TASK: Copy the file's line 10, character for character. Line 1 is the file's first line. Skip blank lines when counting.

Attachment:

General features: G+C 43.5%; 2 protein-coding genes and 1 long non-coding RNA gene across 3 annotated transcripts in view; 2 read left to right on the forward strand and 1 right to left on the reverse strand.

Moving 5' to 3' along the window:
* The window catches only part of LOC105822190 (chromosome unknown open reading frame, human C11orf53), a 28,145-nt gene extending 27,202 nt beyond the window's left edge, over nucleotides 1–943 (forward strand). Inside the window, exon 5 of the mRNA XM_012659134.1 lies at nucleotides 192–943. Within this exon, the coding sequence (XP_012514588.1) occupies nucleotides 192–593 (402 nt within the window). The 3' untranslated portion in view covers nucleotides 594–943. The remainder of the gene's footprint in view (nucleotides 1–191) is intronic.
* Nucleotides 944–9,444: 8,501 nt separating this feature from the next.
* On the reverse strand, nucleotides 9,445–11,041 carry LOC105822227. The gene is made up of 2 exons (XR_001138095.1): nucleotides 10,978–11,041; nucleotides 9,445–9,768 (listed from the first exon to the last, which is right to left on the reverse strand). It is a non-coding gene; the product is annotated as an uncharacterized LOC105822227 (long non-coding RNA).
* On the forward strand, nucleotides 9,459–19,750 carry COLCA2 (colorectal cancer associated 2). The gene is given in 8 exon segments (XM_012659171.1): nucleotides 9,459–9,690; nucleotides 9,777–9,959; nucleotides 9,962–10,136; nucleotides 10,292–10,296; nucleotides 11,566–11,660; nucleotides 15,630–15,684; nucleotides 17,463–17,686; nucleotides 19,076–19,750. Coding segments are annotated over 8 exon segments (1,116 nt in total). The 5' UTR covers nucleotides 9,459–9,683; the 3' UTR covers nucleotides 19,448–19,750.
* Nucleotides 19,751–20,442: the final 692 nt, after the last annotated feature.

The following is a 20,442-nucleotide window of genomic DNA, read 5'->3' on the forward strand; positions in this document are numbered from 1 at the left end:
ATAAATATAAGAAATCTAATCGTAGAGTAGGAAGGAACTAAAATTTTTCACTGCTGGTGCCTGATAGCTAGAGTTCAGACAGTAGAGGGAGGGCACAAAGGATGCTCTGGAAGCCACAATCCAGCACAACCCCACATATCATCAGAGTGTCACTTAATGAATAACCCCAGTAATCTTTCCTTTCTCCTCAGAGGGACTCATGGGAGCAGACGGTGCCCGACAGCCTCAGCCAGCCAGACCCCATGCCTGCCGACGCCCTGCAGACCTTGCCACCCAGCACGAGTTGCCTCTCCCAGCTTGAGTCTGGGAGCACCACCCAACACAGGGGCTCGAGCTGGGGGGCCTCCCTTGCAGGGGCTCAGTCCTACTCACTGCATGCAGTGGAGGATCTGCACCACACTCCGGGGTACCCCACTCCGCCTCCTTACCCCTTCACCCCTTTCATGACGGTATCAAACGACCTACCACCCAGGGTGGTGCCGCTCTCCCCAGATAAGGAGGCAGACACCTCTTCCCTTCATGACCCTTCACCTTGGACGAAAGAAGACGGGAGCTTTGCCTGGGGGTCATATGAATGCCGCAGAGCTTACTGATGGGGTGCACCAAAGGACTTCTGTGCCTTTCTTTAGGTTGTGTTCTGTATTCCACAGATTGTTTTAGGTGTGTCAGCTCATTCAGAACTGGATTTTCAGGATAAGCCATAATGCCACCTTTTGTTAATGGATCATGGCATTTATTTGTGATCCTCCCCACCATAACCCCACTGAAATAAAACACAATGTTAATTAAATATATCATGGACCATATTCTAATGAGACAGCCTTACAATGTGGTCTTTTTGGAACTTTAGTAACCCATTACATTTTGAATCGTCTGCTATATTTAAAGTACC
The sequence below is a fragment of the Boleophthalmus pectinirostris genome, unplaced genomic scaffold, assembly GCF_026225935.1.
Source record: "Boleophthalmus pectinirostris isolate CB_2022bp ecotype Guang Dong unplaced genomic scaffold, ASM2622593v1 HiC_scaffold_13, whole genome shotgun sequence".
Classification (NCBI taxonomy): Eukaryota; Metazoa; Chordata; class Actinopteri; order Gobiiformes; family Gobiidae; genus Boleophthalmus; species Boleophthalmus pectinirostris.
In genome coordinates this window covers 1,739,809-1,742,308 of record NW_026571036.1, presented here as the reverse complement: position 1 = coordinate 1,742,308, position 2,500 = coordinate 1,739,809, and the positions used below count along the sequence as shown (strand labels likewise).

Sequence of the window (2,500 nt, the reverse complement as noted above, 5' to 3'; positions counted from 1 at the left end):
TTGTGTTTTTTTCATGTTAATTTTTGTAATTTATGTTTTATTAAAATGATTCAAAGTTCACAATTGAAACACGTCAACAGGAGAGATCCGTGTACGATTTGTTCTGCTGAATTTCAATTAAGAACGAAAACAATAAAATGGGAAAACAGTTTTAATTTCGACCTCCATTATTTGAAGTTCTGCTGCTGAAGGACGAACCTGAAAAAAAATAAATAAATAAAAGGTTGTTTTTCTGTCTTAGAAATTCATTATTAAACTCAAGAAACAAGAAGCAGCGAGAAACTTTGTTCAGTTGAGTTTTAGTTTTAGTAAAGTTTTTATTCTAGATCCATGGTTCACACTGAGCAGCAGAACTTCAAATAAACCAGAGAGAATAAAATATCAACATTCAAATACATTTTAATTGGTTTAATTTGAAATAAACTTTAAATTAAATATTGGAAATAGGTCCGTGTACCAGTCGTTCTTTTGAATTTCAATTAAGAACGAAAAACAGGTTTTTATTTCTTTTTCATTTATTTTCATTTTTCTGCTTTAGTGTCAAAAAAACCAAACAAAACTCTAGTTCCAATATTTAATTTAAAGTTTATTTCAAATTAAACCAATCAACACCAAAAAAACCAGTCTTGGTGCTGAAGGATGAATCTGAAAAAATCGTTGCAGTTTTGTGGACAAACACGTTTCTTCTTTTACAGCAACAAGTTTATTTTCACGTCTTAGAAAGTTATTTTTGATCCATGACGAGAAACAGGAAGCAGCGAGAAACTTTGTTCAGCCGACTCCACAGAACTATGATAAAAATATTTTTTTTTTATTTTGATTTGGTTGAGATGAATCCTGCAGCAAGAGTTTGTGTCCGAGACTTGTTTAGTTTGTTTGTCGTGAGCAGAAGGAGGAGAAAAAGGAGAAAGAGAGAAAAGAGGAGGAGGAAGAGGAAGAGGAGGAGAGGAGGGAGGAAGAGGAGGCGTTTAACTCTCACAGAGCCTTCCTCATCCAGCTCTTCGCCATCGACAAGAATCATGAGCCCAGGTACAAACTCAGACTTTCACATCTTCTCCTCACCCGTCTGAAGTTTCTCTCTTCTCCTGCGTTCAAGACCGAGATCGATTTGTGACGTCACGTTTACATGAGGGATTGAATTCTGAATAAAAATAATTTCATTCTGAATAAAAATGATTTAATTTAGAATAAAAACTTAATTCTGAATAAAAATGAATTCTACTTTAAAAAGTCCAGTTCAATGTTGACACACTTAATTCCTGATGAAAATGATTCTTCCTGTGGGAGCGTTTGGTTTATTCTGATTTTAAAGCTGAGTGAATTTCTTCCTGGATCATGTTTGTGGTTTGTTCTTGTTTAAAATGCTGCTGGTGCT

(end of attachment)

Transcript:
The sequence below is a fragment of the Boleophthalmus pectinirostris genome, unplaced genomic scaffold, assembly GCF_026225935.1.